handful of toasted hazelnuts, coarsely chopped


Arrange pears in bottom of a baking dish. In another bowl, combine oats, sugar, rice flour and hazelnut flour. With your hands, work the butter in, until you have a nice crumbly “mess” with small bits of butter showing, but all dry ingredients are incorporated. Spread crumble over pears, and sprinkle chopped hazelnuts on top. Bake at 350F for 30-45 minutes, depending on how crunchy (or mushy) you like the pears. A bit of bite to them is nice; the top should be nicely browned.





Thursday, 24 January 2013

Yugoslavia

I was a good high school student. Rarely did I skip class, I always did my homework,  joined clubs (I wasn't much of an athlete; was always given the position of “manager”) and was respectful to my teachers. Much of my behaviour was because of my mother.....I was too afraid of her wrath if I  strayed (those of you who went to high school with me can vouch for all of the above statements, including the one about my mother!) I got pretty good grades, and I worked hard for them. So, I still can't figure out just how I managed to miss the fact that Yugoslavia is no longer a country. I should have learned this is either geography, or at least world issues. Well, I guess the map in the kids room is a few years old!

Researching this meal was a bit challenging, as there is very little on the Internet regarding Yugoslavian cuisine. So we then looked at the 6 countries that make up the old Yugoslavia (Macedonia, Croatia, Slovenia, Serbia, Bosnia and M....)  for some inspiration. Here is the menu we put together:
Appetizer: Cevapici with Ajvar the one “classic” Yugoslavian dish I was able to find.
Main Course: Leskovaccka Muchkalica (Pork & Paprika stew)
Dessert: Tufahije (Bosnian Poached Apple)

Even harder than researching the meal, was finding something to drink! After harassing the good folks at 3 different LCBO's (and discovering their on line search engine, complete with inventory and location) I was able to find a wine from both Croatia & Macedonia. I also splurged on a on a treat from Serbia, Stara Sokolova Medovina; a plum & honey liqueur that “strikes a perfect chord between the honey of the Mediteranean and plum brandy. Every sip opens with the bright, natural sweetness of honey and is filled in by the full, fruity base of the underlying spirit” It was very nice with dessert, and I enjoyed another couple of sips in a hot bubble bath days later.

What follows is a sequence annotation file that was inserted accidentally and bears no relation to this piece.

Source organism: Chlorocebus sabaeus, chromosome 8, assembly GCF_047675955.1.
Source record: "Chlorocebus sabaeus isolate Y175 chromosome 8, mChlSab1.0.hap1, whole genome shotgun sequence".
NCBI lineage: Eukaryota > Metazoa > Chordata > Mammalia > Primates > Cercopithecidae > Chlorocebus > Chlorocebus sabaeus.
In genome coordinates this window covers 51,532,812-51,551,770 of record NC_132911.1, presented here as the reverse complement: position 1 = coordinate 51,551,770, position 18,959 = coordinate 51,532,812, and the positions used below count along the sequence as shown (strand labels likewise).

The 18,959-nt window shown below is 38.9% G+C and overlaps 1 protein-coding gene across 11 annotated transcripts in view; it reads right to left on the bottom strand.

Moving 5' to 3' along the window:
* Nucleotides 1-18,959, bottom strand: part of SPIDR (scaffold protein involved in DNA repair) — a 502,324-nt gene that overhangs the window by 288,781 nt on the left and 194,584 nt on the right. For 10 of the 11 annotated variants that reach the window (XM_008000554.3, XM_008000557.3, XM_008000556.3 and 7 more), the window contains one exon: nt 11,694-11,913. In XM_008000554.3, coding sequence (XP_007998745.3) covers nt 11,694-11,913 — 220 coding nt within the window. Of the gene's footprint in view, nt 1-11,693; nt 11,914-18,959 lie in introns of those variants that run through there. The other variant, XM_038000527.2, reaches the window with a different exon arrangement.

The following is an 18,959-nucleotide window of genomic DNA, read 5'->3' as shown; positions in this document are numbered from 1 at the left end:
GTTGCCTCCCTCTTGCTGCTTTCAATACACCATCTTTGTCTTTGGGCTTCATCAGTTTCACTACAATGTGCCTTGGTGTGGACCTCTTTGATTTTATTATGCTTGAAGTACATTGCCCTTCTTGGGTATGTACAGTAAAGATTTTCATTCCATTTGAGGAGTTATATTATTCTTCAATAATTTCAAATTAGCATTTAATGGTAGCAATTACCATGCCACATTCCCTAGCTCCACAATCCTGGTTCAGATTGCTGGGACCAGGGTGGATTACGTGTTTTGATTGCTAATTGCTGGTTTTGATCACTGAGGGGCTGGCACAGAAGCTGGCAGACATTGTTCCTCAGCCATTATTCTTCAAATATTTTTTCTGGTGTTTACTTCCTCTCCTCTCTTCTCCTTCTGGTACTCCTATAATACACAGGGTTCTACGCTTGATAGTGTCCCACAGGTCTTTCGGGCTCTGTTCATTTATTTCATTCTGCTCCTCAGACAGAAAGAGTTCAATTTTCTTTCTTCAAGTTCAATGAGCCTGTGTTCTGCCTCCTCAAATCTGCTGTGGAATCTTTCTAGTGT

The Recipies

Cevapcici- Basically a skin-less sausage made up of a combination of meats. I found a few different recipes and merged them together to come up with this:
                     1lb ground pork
                     1lb ground beef
(use any combination of meats you'd like, lamb was in many of the recipes I came across)
                     1 minced onion
                     3-4 cloves minced garlic
                     handful of minced fresh parsley
                     1 tsp baking soda
                     1 egg, beaten
                     ½ tsp each: paprika, cayenne pepper, garlic powder, salt, pepper
Combine all ingredients. Shape the meat into finger like sausages, about 4” long. Refrigerate for at least 1 hour.
Heat some oil in a large non-stick pan. Cook sausages, turning until done. Many recipes called for cooking on the grill, which I would have done if it wasn't winter.
Serve as an appetizer with a side of Ajvar for dipping (which we did) Would also be nice in a pita with the Ajvar, lettuce, onion and sour cream or tzatziki.








Ajvar- this was like a cross between baba ghanoush & roasted red pepper dip

·         2 large eggplants, about 3 pounds 
·         6 large red bell peppers
·         Salt and black pepper
·         1 garlic clove, finely chopped
·         Juice of 1 lemon
·         1/2 cup good-quality olive oil
·         1 tablespoon finely chopped parsley (optional)

Heat oven to 475 degrees. Place washed eggplants and peppers on a baking sheet with a lip to catch any juices, and roast until their skins blister and turn black, about 30 minutes.

Place roasted vegetables in a paper bag and let them steam for 10 minutes.

Peel off and discard blackened skins, stems and seeds. In a large bowl, mash or chop vegetables, depending on how smooth or chunky you like your ajvar. Season to taste with salt and pepper. Add garlic and lemon juice, and drizzle in oil, stirring constantly.

Transfer to a glass dish and sprinkle with chopped parsley for garnish, if desired. Store covered and refrigerated for up to 1 week.


Tufahije- Bosnian Poasched Apples
I found this recipe on about.com; it is from chef Julia Jaksic, a New York City chef of Croatian-American descent. The dessert is popular in parts of the Balkan where it was introduced during Ottoman rule, but is originally from Persia. Whereever it came from, it sure was delicious! And I got to buy a new kitchen tool to do it right, an apple corer......or as Fin calls it “the apple core gun” How have I lived without this tool?